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The use of postcards in Cyprus cannot be traced as far back as in America and Europe. While in many countries of the world picture postcards had already had a history of a few decades, they were practically unknown to people in Cyprus, at least until 1901. The only exceptions were travellers and those who received correspondence from abroad. Quite inexplicably, the Cypriot Post Office would not deal with correspondence on private “letter-cards”, plain or illustrated. In March 1902, G. Nicolopoulos wrote in his newspaper, The Voice of Cyprus:

We do not know whether it would be too daring to suggest the introduction in our Post Office services of the illustrated postcard, which is already in use in Europe as well as in Greece. We have such historic monuments and lovely places in Cyprus that, shown on postcards which are sent all over the world, they will attract the attention and interest of the outside world, which knows little or nothing about us and our island. Let this, at least, be done, Mr. Hore, since we have no regular transportation abroad, no efficient domestic postal services, nor Post Office Savings Banks as there are in other countries, where people who work for a living may entrust their daily savings; we have no postmen, and our Post Office services are a far cry from those of the European countries.

It is not known if the author of this article was aware that, at the time of writing, John P. Foscolo in Limassol had already put on the market the first batch of illustrated postcards. The earliest confirmed date of a Cyprus postcard is 2nd March 1902. Since Foscolo had his cards printed in Germany, the order would probably have been made sometime towards the end of 1901. It is definite that several cards were mailed in envelopes as from the beginning of 1902. However, it should be noted that postcards with Cypriot themes were privately printed long before the systematic publication and circulation of postcards was undertaken by Cypriot publishers. The earliest known dated postcard is a privately produced one that shows a view of Famagusta and which is pasted on the back of a U.P.U Cyprus imprinted postcard. This was mailed in September 1899 to Lussinpiccolo, an island in the Adriatic. However, the first printed postcard of Cyprus of any great interest is one dated 31 October 1901, which was published by an unknown individual, and that illustrates a flock of sheep grazing somewhere in Cyprus. Ina, the sender, writes:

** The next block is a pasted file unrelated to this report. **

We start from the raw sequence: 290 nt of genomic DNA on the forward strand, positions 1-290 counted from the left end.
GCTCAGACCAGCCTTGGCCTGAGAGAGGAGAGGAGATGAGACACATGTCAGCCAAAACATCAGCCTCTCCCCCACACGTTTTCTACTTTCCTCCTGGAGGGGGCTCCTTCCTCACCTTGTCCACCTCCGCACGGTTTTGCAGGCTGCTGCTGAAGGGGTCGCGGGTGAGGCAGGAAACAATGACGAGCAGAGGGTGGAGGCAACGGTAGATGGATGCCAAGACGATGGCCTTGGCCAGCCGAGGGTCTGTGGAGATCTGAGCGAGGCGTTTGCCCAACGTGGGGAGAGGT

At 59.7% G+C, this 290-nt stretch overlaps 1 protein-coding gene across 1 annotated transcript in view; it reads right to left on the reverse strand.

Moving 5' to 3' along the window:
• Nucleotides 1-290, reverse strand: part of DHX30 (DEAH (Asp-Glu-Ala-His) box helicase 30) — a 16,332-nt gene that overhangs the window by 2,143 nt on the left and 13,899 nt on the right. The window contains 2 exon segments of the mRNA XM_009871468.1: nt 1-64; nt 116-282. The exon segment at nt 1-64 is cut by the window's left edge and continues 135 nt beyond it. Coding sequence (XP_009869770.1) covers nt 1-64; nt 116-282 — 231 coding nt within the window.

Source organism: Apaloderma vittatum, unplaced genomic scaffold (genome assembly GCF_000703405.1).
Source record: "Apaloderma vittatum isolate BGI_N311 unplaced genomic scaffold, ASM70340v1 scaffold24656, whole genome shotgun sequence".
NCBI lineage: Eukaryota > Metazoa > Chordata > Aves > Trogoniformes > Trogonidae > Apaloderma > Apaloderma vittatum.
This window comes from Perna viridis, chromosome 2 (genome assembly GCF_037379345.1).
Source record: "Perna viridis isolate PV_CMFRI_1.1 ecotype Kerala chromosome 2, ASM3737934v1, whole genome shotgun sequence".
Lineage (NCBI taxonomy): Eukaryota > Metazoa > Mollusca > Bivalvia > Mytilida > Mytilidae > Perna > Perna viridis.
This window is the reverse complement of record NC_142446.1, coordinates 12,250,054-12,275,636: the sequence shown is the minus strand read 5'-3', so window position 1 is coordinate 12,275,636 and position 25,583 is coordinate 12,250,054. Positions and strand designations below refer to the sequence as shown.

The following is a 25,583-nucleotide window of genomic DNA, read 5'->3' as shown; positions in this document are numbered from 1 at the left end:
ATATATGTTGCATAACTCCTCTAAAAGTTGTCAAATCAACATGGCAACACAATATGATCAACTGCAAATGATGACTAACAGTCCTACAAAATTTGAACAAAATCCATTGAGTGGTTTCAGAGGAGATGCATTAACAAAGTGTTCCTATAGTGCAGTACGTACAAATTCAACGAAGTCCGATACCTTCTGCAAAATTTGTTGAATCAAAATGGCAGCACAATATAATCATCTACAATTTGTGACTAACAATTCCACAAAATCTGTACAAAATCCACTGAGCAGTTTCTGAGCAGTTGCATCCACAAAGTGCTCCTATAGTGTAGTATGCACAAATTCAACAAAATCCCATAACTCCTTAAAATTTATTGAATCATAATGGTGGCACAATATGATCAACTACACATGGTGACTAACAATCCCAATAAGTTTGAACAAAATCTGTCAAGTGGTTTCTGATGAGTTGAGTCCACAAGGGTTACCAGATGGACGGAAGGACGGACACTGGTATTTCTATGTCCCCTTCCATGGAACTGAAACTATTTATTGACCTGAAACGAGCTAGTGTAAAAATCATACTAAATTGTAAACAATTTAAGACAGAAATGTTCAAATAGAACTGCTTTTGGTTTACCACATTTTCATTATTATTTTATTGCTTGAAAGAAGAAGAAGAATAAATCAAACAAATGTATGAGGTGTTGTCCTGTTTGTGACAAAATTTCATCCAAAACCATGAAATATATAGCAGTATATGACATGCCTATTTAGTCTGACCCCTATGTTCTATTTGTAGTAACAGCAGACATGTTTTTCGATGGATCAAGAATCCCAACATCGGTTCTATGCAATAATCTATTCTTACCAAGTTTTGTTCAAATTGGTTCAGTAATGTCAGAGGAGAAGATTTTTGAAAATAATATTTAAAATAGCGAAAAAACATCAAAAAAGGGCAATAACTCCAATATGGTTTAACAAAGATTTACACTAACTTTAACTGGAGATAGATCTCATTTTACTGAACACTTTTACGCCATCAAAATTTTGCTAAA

My dearest Gladys, Cyprus possesses no picture postcards so I have been obliged to print myself some. I hope you will like it...

At the same time that Foscolo was issuing postcards, a bookstore owner by the name of Apostolos C. loannides, the operator of the two largest bookstores on the island (one in Nicosia and another in Limassol), was also introducing some into circulation. In the newspaper The Voice of Cyprus, of April 1902, there is an article entitled Picture Postcards, in which we read:

I have before me picture postcards, which are on sale at Mr. Ioannides' bookstore in Limassol. They are all very artistic and I would recommend them to everyone. But there are not enough of these cards. Cyprus has an abundance of most beautiful and romantic views, which could also be publicised in this way. Ayia Sophia in Nicosia, the picturesque avenue of trees at Kykko Monastery, the castle at Kolossi, and many other subjects should be photographed for this purpose. Here, I should note that the picture of the Gothic cathedral in Famagusta is excellent. This elegant edifice, however, is not Ayia Sophia but Ayios Nikolaos, and I am grieved to note that this is a recurring error.

Five months later, on 7 August 1902, official approval was granted for postcards issued by private individuals to be used for correspondence. This approval was given by the Cyprus Postmaster, E. H. Hore, and published in the Government Gazette No. 737 of 15 August 1902. Here are the main points:

His Excellency the High Commissioner, in exercise of the powers vested in him by the above-named Ordinance, is pleased to direct the publication of following Regulations with regard to the use of privately manufactured postcards: - On and from the 1st September, 1902, cards of private manufacture, with adhesive postage stamps affixed to them in payment of the postage, may be sent as postcards to any Union country, provided that every such postcard shall, in respect of size, correspond with that of the Official Foreign Postcard [...] Engravings or advertisements may be printed on the face as well as on the back of a postcard but not so as to interfere in any way with the postage stamp or clear indication of the address or with the stamping or marking of the Postal Service.

The postcard became widely used in Cyprus for correspondence. In the years that followed, many publishers, mainly photographers and bookstore owners, published many postcards depicting scenery, town views, archaeological sites, folklore and pictures of historic, political, cultural and social interest. It is estimated that about 800-900 postcards depicting different themes were printed between 1901 and 1925, 600-700 between 1926 and 1935, while another 1000-1300, primarily photographic postcards, were put into circulation between 1936 and 1960.